Quoting greenwichsud (Reply 24):
Presumably that model is not workable here as no carrier seems to be moving wholeheartedly in that direction.

For the model to work, limited bilateral rights need to be present.


Lightsaber



Societies that achieve a critical mass of ideas achieve self sustaining growth; others stagnate.
User currently offlineMax Q From United States of America, joined May 2001, 4524 posts, RR: 18
Reply 35, posted (2 years 4 months 1 week 5 days 6 hours ago) and read 8250 times:

Quoting KAL7478 (Reply 25):
Quote HachicoDog "I´ll drink to that. EK has always been overpraised airline. Don´t know why... Because of IFE? Or B77W´s? There are a lot of better airlines than EK. Even in "low cost" concept..."

I beg to differ here, IMO EK has done well enough to deserve praise....Their IFE is one of the best if not the best in the business

Seriously, this is how we judge Airlines these days ?



The best contribution to safety is a competent Pilot.
User currently offlinePanHAM From Germany, joined May 2005, 9384 posts, RR: 29
Reply 36, posted (2 years 4 months 1 week 5 days 6 hours ago) and read 8161 times:

Quoting huaiwei (Reply 30):
Yes, and so LH and its predecesors were never government owned? Really?

These were the days of national carriers, when infrastructure that was vital for the rest of the industry needed to be build up. We can talk about this again after EK went public, floated on major world stock exchanges and without any control of the Dubai government, not even a seat on the supervisory board. And no DXB stockholding as well.

Quoting huaiwei (Reply 30):
As many has said, it is not EK's fault that it's government adopted business-friendly policies. As thriving democracies, western nations have only themselves to blame if they continue to elect populist governments who are not neccesarily doing the things companies desire.

And I say again, in business it is not about fault it is only about facts. I made a compliment towards SIN saying that your country is efficiently run. I may add, at the expense of some democratic rights, but still a fairly free country. In the western democracies, the days of the realists will come because it is inevitable. In Germany, we are on the proper way, at least until the next election.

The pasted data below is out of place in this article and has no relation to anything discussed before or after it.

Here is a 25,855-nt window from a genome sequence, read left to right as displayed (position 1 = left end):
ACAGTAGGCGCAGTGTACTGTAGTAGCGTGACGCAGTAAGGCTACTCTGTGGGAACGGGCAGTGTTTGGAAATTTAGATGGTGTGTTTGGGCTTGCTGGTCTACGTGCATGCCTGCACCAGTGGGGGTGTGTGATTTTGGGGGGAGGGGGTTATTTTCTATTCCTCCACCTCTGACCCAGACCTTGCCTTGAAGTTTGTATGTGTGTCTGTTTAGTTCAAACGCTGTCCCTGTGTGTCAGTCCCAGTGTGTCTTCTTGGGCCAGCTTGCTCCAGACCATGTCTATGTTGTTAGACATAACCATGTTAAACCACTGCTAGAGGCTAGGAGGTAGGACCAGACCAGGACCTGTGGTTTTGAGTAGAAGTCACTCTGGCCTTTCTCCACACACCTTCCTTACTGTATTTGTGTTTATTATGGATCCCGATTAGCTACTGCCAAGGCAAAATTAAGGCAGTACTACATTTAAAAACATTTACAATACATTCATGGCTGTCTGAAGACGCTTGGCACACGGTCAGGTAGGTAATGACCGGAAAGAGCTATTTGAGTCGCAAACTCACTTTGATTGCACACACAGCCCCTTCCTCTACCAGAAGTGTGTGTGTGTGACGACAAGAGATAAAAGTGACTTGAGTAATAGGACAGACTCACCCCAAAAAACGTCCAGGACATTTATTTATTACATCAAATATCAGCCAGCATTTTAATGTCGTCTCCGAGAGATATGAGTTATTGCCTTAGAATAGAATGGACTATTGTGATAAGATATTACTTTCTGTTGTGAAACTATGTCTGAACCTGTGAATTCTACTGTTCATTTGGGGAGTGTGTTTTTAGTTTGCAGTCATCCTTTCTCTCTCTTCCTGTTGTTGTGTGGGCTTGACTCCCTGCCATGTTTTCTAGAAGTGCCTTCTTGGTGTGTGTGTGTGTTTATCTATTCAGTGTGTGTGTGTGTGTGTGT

At the end of the day, countries like the UAE will have to learn that they have to live with some restrictions on traffic rights. Honestly, I cannot understand it anyway, they have exfcellent rigfhts in Germany, what the complaint really is



E's passed on! That parrot is no more! He has ceased to be! E's expired and gone to meet 'is maker!
User currently offlinelightsaber From United States of America, joined Jan 2005, 13130 posts, RR: 100
Reply 37, posted (2 years 4 months 1 week 5 days 5 hours ago) and read 7382 times:
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I would like to have more of a discussion of EK's actual operations.

For example, I find it interesting how cargo grew only 1.6%. Now, the prediction (below link) for 2011 was 1.4%. This implies that EK is basically 'treading water' from a market share perspective. But the anual report notes a shrinking world air cargo market (pg 8). Which is the case? Did cargo shrink or grow in 2011?

The available seat kilometers grew fractionally more than employees. Was this operational efficiency, the A380, or ???

http://www.aircargoworld.com/Air-Car...irfreight-growth-projection/212111

From the annual report, there were 11 new destinations:
Europe: Geneva, Copenhagen, St. Petersburg, Dublin
Regional: Baghdad,
Americas: Rio de Janeiro, Buenos Aires, Dallas-Fort Worth, Seattle
Africa: Lusaka, Harare

One sees the need for gauge growth (Europe/Americas seem to be bulk of growth by city count).

I would also like to discuss the available seat miles weighted load factor (annual report pdf pg. 43). The break even load factor went up 2.3 % while the actual load factor (when weighted by available seat kilometers/miles) dropped 2.2%! It looks like EK barely scrapped a profit and I speculate the last quarter of the reporting period was operated at a loss.